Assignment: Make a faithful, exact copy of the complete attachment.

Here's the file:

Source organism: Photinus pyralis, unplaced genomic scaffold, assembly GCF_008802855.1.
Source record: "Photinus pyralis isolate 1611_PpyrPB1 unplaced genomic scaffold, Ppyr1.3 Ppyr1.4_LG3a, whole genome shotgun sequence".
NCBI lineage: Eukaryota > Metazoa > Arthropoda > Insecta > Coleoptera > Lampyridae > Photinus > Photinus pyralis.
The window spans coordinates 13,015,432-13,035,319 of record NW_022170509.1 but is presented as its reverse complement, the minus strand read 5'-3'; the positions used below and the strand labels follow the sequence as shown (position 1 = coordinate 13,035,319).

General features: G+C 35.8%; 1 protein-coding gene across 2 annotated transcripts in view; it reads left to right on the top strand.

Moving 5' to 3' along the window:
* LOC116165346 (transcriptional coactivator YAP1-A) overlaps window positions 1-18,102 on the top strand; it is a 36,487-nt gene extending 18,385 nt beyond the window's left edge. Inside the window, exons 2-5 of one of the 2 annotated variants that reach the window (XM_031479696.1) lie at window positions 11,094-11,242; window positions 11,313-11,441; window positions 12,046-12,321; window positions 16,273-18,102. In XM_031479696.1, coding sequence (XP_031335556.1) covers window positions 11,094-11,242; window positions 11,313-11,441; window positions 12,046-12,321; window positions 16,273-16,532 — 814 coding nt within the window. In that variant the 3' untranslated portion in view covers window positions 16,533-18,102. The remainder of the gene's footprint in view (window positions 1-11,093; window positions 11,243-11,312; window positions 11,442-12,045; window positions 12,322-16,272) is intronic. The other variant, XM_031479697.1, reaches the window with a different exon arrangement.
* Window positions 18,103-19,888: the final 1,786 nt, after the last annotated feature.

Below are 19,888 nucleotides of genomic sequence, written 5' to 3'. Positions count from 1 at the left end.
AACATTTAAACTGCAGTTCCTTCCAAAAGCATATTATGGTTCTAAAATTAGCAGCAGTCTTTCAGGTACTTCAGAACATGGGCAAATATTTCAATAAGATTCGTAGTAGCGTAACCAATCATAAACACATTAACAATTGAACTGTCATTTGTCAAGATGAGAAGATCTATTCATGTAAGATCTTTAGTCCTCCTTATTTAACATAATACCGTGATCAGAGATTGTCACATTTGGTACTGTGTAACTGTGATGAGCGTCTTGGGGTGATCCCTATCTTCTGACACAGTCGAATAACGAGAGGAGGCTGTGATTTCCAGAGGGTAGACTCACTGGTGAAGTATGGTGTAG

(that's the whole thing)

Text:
Source organism: Photinus pyralis, unplaced genomic scaffold, assembly GCF_008802855.1.
Source record: "Photinus pyralis isolate 1611_PpyrPB1 unplaced genomic scaffold, Ppyr1.3 Ppyr1.4_LG3a, whole genome shotgun sequence".
NCBI lineage: Eukaryota > Metazoa > Arthropoda > Insecta > Coleoptera > Lampyridae > Photinus > Photinus pyralis.
The window spans coordinates 13,015,432-13,035,319 of record NW_022170509.1 but is presented as its reverse complement, the minus strand read 5'-3'; the positions used below and the strand labels follow the sequence as shown (position 1 = coordinate 13,035,319).

General features: G+C 35.8%; 1 protein-coding gene across 2 annotated transcripts in view; it reads left to right on the top strand.

Moving 5' to 3' along the window:
* LOC116165346 (transcriptional coactivator YAP1-A) overlaps window positions 1-18,102 on the top strand; it is a 36,487-nt gene extending 18,385 nt beyond the window's left edge. Inside the window, exons 2-5 of one of the 2 annotated variants that reach the window (XM_031479696.1) lie at window positions 11,094-11,242; window positions 11,313-11,441; window positions 12,046-12,321; window positions 16,273-18,102. In XM_031479696.1, coding sequence (XP_031335556.1) covers window positions 11,094-11,242; window positions 11,313-11,441; window positions 12,046-12,321; window positions 16,273-16,532 — 814 coding nt within the window. In that variant the 3' untranslated portion in view covers window positions 16,533-18,102. The remainder of the gene's footprint in view (window positions 1-11,093; window positions 11,243-11,312; window positions 11,442-12,045; window positions 12,322-16,272) is intronic. The other variant, XM_031479697.1, reaches the window with a different exon arrangement.
* Window positions 18,103-19,888: the final 1,786 nt, after the last annotated feature.

Below are 19,888 nucleotides of genomic sequence, written 5' to 3'. Positions count from 1 at the left end.
AACATTTAAACTGCAGTTCCTTCCAAAAGCATATTATGGTTCTAAAATTAGCAGCAGTCTTTCAGGTACTTCAGAACATGGGCAAATATTTCAATAAGATTCGTAGTAGCGTAACCAATCATAAACACATTAACAATTGAACTGTCATTTGTCAAGATGAGAAGATCTATTCATGTAAGATCTTTAGTCCTCCTTATTTAACATAATACCGTGATCAGAGATTGTCACATTTGGTACTGTGTAACTGTGATGAGCGTCTTGGGGTGATCCCTATCTTCTGACACAGTCGAATAACGAGAGGAGGCTGTGATTTCCAGAGGGTAGACTCACTGGTGAAGTATGGTGTAG